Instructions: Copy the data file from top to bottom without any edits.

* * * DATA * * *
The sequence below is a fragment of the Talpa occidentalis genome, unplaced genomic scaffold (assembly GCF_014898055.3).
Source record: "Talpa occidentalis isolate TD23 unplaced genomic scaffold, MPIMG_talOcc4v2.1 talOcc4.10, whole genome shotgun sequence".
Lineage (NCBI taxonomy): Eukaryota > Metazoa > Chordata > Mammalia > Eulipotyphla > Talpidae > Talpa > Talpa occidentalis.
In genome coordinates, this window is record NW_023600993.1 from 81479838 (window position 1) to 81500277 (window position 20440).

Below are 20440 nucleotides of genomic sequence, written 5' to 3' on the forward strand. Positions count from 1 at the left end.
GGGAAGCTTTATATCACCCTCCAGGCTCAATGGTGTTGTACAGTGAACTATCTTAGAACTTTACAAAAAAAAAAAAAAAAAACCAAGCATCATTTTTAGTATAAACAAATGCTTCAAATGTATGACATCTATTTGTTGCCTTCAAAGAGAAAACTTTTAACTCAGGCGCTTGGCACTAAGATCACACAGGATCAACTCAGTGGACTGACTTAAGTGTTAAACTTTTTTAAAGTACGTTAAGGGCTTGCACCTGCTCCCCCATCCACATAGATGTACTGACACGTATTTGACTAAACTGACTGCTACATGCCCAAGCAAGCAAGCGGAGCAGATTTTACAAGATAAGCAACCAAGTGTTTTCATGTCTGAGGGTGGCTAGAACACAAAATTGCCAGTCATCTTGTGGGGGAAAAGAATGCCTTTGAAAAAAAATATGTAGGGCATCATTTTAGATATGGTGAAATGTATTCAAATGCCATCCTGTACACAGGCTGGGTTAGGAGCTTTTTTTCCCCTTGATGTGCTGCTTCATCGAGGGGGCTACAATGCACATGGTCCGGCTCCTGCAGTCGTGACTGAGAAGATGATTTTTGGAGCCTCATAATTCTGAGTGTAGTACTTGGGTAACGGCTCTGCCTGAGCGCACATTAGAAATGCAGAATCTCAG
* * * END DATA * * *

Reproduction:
The sequence below is a fragment of the Talpa occidentalis genome, unplaced genomic scaffold (assembly GCF_014898055.3).
Source record: "Talpa occidentalis isolate TD23 unplaced genomic scaffold, MPIMG_talOcc4v2.1 talOcc4.10, whole genome shotgun sequence".
Lineage (NCBI taxonomy): Eukaryota > Metazoa > Chordata > Mammalia > Eulipotyphla > Talpidae > Talpa > Talpa occidentalis.
In genome coordinates, this window is record NW_023600993.1 from 81479838 (window position 1) to 81500277 (window position 20440).

Below are 20440 nucleotides of genomic sequence, written 5' to 3' on the forward strand. Positions count from 1 at the left end.
GGGAAGCTTTATATCACCCTCCAGGCTCAATGGTGTTGTACAGTGAACTATCTTAGAACTTTACAAAAAAAAAAAAAAAAAACCAAGCATCATTTTTAGTATAAACAAATGCTTCAAATGTATGACATCTATTTGTTGCCTTCAAAGAGAAAACTTTTAACTCAGGCGCTTGGCACTAAGATCACACAGGATCAACTCAGTGGACTGACTTAAGTGTTAAACTTTTTTAAAGTACGTTAAGGGCTTGCACCTGCTCCCCCATCCACATAGATGTACTGACACGTATTTGACTAAACTGACTGCTACATGCCCAAGCAAGCAAGCGGAGCAGATTTTACAAGATAAGCAACCAAGTGTTTTCATGTCTGAGGGTGGCTAGAACACAAAATTGCCAGTCATCTTGTGGGGGAAAAGAATGCCTTTGAAAAAAAATATGTAGGGCATCATTTTAGATATGGTGAAATGTATTCAAATGCCATCCTGTACACAGGCTGGGTTAGGAGCTTTTTTTCCCCTTGATGTGCTGCTTCATCGAGGGGGCTACAATGCACATGGTCCGGCTCCTGCAGTCGTGACTGAGAAGATGATTTTTGGAGCCTCATAATTCTGAGTGTAGTACTTGGGTAACGGCTCTGCCTGAGCGCACATTAGAAATGCAGAATCTCAG